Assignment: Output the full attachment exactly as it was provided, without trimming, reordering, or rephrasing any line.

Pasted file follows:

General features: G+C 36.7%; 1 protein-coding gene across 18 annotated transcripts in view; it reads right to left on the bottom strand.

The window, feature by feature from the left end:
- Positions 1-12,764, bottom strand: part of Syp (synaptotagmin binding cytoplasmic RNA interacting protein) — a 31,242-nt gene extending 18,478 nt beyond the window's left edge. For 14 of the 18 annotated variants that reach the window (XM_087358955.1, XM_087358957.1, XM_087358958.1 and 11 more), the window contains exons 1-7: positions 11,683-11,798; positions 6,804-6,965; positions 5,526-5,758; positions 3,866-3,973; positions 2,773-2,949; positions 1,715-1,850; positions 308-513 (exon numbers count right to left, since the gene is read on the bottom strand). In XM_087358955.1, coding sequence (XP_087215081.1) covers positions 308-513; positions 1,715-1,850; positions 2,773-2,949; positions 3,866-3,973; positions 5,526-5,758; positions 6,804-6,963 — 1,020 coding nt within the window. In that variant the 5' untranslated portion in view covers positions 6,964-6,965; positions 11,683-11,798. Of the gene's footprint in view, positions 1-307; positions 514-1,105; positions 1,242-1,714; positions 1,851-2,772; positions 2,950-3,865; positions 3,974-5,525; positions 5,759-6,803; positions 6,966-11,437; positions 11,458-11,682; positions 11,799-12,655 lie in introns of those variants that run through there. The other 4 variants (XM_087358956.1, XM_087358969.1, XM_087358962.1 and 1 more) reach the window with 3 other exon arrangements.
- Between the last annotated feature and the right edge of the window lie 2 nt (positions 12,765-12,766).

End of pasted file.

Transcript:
General features: G+C 36.7%; 1 protein-coding gene across 18 annotated transcripts in view; it reads right to left on the bottom strand.

The window, feature by feature from the left end:
- Positions 1-12,764, bottom strand: part of Syp (synaptotagmin binding cytoplasmic RNA interacting protein) — a 31,242-nt gene extending 18,478 nt beyond the window's left edge. For 14 of the 18 annotated variants that reach the window (XM_087358955.1, XM_087358957.1, XM_087358958.1 and 11 more), the window contains exons 1-7: positions 11,683-11,798; positions 6,804-6,965; positions 5,526-5,758; positions 3,866-3,973; positions 2,773-2,949; positions 1,715-1,850; positions 308-513 (exon numbers count right to left, since the gene is read on the bottom strand). In XM_087358955.1, coding sequence (XP_087215081.1) covers positions 308-513; positions 1,715-1,850; positions 2,773-2,949; positions 3,866-3,973; positions 5,526-5,758; positions 6,804-6,963 — 1,020 coding nt within the window. In that variant the 5' untranslated portion in view covers positions 6,964-6,965; positions 11,683-11,798. Of the gene's footprint in view, positions 1-307; positions 514-1,105; positions 1,242-1,714; positions 1,851-2,772; positions 2,950-3,865; positions 3,974-5,525; positions 5,759-6,803; positions 6,966-11,437; positions 11,458-11,682; positions 11,799-12,655 lie in introns of those variants that run through there. The other 4 variants (XM_087358956.1, XM_087358969.1, XM_087358962.1 and 1 more) reach the window with 3 other exon arrangements.
- Between the last annotated feature and the right edge of the window lie 2 nt (positions 12,765-12,766).